Archive for the Tony Gloeggler Category

Tony Gloeggler

Posted in Tony Gloeggler with tags on July 8, 2022 by Scot




Playing basketball three on three
at one end of the gym, my eyes
would wander to the other side
where Special Olympians trained
every Saturday. Roly poly, down
syndrome guys underhanding
foul shots Rick Barry style, bony
stick figure, cerebral palsy girls
half running, half walking
toward a finish line like string
puppets. Though I wore a leg brace
for a year as a child and tried
to hide from all the attention
it brought my way as I slid
deeper inside myself, I still
looked too often, stared
and kept sneaking glances.
They made me feel uneasy,
even a little squeamish
and I wasn’t sure why.

I never expected to apply
for a job as a direct care/
recreational counselor
at a residence for developmentally
disabled folks, say yes
when they asked me
to manage the group home
a few years later, or love
the work for over forty years.
I don’t remember how long
it took before hockey helmet
wearing Robert collapsing
and shaking on the floor every
few days from seizures, Larry
ripping his clothes daily, James
Rosa who I called the Chief
like that Cuckoo’s Nest character
exploding with built up frustration,
over turning the table, flinging
chairs at the dining room chandelier
became ordinary events.

I don’t know how long
before I became annoyed,
offended when we walked
Brooklyn streets, supermarket
aisles and people whispered,
watched with pained, puzzled
faces and sometimes thanked
god for people like me, blessed
my heart because they never
could do that kind of work
as they spoke to the guys
in a sing-song, too loud tone
that turned my stomach.
How long before I grew
comfortable being the lone
white guy surrounded by Puerto
Ricans and Dominicans, Jim Crow,
migrated north black women,
guys and girls straight outta
the down the block projects
and tasting strangely seasoned
foods, talking music, hoops,
sharing family histories, cracking
on each other endlessly, constantly
complaining about low pay,
mandatory overtime, the lack
of appreciation from tone deaf
administrators? How long before
I felt part of it all, before it became
my home, one of the only places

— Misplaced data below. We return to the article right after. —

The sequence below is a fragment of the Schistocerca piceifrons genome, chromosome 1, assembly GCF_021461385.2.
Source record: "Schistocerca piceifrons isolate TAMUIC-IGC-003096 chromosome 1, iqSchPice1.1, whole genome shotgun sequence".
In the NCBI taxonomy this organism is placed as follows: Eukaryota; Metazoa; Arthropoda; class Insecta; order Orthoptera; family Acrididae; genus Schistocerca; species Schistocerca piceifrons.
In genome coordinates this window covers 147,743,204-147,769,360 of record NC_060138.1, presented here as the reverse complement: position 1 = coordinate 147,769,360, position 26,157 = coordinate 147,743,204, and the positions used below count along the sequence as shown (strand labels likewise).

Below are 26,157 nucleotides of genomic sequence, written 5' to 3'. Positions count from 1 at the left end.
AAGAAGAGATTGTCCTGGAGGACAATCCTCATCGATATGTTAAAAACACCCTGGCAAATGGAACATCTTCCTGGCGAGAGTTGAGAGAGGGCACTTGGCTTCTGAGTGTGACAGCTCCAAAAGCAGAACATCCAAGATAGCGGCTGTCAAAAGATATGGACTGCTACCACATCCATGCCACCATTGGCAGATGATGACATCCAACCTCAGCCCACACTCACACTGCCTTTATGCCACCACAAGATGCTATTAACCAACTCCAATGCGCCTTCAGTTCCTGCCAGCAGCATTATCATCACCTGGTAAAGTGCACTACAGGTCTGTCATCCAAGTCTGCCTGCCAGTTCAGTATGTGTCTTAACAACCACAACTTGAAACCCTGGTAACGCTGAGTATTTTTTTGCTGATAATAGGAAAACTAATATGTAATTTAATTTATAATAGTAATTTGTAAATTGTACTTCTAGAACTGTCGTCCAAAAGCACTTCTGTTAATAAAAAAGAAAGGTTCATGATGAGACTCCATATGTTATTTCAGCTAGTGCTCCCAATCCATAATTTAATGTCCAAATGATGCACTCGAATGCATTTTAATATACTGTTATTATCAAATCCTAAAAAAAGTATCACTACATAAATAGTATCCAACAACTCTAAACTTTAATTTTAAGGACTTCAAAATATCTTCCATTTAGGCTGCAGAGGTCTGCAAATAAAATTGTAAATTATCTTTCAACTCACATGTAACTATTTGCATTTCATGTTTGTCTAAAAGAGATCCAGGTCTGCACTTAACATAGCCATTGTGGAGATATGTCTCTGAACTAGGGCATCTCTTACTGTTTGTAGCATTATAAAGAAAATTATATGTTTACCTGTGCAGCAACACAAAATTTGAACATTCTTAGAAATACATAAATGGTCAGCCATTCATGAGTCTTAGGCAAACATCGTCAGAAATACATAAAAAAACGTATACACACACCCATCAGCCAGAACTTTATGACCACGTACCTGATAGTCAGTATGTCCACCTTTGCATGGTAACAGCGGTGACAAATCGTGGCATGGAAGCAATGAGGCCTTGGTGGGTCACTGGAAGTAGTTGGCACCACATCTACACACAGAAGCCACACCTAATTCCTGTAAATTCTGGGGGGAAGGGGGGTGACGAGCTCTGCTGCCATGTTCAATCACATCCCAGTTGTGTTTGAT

in the world I ever belonged?




A middle of the night ringing phone
shakes me from sleep. My mom
fell and can’t get up. I know,
she should be wearing that gadget
on a chain around her neck, the one
you press and a soothing voice
asks the perfect questions, sends
necessary help. I promise myself
to order it for her next birthday,
add it to the silly card I traditionally
give her filled with fifty dollar bills
for a trip to her favorite casino.
I ask about pain, newly inflicted
pain, not her ordinary complaints,
moans the grandkids mimic
in harmony as they help her
struggle to rise from the couch,
trudge to the table during Sunday
visits. Can she move, crawl
to the bottom of the stairs?
Maybe my sister living
in the upstairs apartment
would hear her yell? Wedged
between the edge of the bed
and the dresser, her shoulder
hurts too. My sister’s not
picking up her cell. I guess
she forgot to charge it again
and her landline’s disconnected.
While trying to think of something
else, I ask mom if she watched
the Yankee game. She says
Chapman still looked shaky,
but managed to close it down,
wonders when Judge will return
to the line-up. Soon, we hope,
and I think good, no signs of
concussion. My youngest brother
who played on the same softball
team as me for 20 years lives nearby
but is away on a tropical island
I never heard of. Every time
I ask, she pronounces all 3
syllables of my name, An-tho-ny,
don’t you dare call the fire
department. I’d really hate
to have to summon Uber, take
the hour long ride, get stuck
spending the night, when mom
interrupts, the floor’s not so bad,
Donna usually comes down
in the morning. I inhale, pause
to check the time. Three,
four hours until morning.
I can almost taste the lasagna,
that beef soup I love she kept
sending over as I recovered
from open heart surgery, before
saying no, I’ll get there fast
as I can while wishing she’ll try
to convince me to stay home,
that she’ll be fine, right before
she remembers Cousin Theresa
who lives two towns away
and winds up taking the quick
drive in her pajamas, banging
on the front door. Donna’s
man eating, psychotic dog
barked her whole family awake
and they all went downstairs,
helped her up and checked
for cuts and bruises, walked
her back to bed. I tried to go
to sleep, but the drip, drip
drop of the AC from the floor
above kept hitting the top
of my AC, filling my head
with a conversation about
the long term, in home care
my mom is beginning
to need and my worry
about growing old
with no kids or wife
to ease me toward death.